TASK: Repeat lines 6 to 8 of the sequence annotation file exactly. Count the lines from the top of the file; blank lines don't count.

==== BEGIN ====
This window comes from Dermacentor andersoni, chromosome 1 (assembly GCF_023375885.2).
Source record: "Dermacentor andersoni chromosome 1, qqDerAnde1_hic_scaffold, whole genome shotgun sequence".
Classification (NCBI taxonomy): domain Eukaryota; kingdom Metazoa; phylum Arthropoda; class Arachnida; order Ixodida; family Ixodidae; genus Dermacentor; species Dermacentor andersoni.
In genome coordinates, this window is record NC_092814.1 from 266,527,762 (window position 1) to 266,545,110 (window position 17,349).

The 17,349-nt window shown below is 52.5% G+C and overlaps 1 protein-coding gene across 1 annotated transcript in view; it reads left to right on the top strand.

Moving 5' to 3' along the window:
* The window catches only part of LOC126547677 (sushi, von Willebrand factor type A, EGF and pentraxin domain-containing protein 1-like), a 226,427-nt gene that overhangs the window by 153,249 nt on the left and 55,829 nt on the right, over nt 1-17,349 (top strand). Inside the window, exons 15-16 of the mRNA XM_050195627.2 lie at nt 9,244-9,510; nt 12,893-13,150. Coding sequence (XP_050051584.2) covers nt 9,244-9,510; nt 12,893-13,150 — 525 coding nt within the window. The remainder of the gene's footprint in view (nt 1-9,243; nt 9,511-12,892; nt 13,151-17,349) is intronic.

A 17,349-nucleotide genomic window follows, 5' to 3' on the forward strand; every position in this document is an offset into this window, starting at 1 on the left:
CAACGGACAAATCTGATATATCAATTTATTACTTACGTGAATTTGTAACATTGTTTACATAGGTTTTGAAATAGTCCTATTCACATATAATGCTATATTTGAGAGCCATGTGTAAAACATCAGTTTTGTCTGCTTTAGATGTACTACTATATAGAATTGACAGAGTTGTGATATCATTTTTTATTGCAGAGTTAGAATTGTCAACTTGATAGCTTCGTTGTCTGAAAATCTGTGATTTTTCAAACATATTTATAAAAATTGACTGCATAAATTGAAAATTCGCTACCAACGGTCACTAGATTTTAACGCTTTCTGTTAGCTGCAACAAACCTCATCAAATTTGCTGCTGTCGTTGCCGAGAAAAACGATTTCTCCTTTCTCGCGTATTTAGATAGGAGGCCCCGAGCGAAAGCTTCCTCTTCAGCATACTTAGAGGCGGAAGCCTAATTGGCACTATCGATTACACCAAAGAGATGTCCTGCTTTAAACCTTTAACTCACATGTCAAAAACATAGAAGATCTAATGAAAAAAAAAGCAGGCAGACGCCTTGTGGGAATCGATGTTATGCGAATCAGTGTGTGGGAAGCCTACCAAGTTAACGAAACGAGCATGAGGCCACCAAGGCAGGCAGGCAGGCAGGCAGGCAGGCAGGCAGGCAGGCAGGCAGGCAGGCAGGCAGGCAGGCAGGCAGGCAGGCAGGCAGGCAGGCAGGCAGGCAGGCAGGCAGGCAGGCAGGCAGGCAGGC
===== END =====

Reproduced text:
Moving 5' to 3' along the window:
* The window catches only part of LOC126547677 (sushi, von Willebrand factor type A, EGF and pentraxin domain-containing protein 1-like), a 226,427-nt gene that overhangs the window by 153,249 nt on the left and 55,829 nt on the right, over nt 1-17,349 (top strand). Inside the window, exons 15-16 of the mRNA XM_050195627.2 lie at nt 9,244-9,510; nt 12,893-13,150. Coding sequence (XP_050051584.2) covers nt 9,244-9,510; nt 12,893-13,150 — 525 coding nt within the window. The remainder of the gene's footprint in view (nt 1-9,243; nt 9,511-12,892; nt 13,151-17,349) is intronic.

A 17,349-nucleotide genomic window follows, 5' to 3' on the forward strand; every position in this document is an offset into this window, starting at 1 on the left: